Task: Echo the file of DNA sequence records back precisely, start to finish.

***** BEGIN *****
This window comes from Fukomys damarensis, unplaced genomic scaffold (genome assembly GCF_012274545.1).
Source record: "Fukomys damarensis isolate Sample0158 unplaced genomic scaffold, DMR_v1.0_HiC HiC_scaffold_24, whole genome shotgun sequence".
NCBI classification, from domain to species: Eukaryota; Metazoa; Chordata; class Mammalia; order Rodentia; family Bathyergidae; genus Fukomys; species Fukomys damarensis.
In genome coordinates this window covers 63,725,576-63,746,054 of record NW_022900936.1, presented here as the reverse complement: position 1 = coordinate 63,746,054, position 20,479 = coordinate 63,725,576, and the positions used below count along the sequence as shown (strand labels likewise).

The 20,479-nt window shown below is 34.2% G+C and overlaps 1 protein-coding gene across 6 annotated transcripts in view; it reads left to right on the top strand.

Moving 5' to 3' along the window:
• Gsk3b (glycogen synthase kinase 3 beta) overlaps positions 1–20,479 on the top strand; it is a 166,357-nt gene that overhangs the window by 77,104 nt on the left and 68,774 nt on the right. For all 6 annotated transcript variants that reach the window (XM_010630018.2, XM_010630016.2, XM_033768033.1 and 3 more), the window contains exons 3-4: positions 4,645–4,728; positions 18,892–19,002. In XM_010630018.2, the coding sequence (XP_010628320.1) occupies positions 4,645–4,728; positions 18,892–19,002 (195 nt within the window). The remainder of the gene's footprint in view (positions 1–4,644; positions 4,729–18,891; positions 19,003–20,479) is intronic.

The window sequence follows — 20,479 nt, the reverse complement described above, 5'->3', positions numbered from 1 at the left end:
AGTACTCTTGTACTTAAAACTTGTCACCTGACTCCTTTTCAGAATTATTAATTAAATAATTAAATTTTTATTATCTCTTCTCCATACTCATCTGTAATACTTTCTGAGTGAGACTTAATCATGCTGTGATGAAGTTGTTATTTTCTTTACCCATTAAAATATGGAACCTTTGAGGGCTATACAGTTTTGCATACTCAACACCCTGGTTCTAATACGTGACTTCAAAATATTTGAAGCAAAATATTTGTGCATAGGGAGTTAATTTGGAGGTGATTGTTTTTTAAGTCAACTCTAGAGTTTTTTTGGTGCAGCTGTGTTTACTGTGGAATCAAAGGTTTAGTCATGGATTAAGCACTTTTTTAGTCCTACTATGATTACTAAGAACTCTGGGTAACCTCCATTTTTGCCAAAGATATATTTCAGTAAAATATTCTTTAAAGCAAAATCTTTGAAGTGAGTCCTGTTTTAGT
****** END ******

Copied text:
This window comes from Fukomys damarensis, unplaced genomic scaffold (genome assembly GCF_012274545.1).
Source record: "Fukomys damarensis isolate Sample0158 unplaced genomic scaffold, DMR_v1.0_HiC HiC_scaffold_24, whole genome shotgun sequence".
NCBI classification, from domain to species: Eukaryota; Metazoa; Chordata; class Mammalia; order Rodentia; family Bathyergidae; genus Fukomys; species Fukomys damarensis.
In genome coordinates this window covers 63,725,576-63,746,054 of record NW_022900936.1, presented here as the reverse complement: position 1 = coordinate 63,746,054, position 20,479 = coordinate 63,725,576, and the positions used below count along the sequence as shown (strand labels likewise).

The 20,479-nt window shown below is 34.2% G+C and overlaps 1 protein-coding gene across 6 annotated transcripts in view; it reads left to right on the top strand.

Moving 5' to 3' along the window:
• Gsk3b (glycogen synthase kinase 3 beta) overlaps positions 1–20,479 on the top strand; it is a 166,357-nt gene that overhangs the window by 77,104 nt on the left and 68,774 nt on the right. For all 6 annotated transcript variants that reach the window (XM_010630018.2, XM_010630016.2, XM_033768033.1 and 3 more), the window contains exons 3-4: positions 4,645–4,728; positions 18,892–19,002. In XM_010630018.2, the coding sequence (XP_010628320.1) occupies positions 4,645–4,728; positions 18,892–19,002 (195 nt within the window). The remainder of the gene's footprint in view (positions 1–4,644; positions 4,729–18,891; positions 19,003–20,479) is intronic.

The window sequence follows — 20,479 nt, the reverse complement described above, 5'->3', positions numbered from 1 at the left end:
AGTACTCTTGTACTTAAAACTTGTCACCTGACTCCTTTTCAGAATTATTAATTAAATAATTAAATTTTTATTATCTCTTCTCCATACTCATCTGTAATACTTTCTGAGTGAGACTTAATCATGCTGTGATGAAGTTGTTATTTTCTTTACCCATTAAAATATGGAACCTTTGAGGGCTATACAGTTTTGCATACTCAACACCCTGGTTCTAATACGTGACTTCAAAATATTTGAAGCAAAATATTTGTGCATAGGGAGTTAATTTGGAGGTGATTGTTTTTTAAGTCAACTCTAGAGTTTTTTTGGTGCAGCTGTGTTTACTGTGGAATCAAAGGTTTAGTCATGGATTAAGCACTTTTTTAGTCCTACTATGATTACTAAGAACTCTGGGTAACCTCCATTTTTGCCAAAGATATATTTCAGTAAAATATTCTTTAAAGCAAAATCTTTGAAGTGAGTCCTGTTTTAGT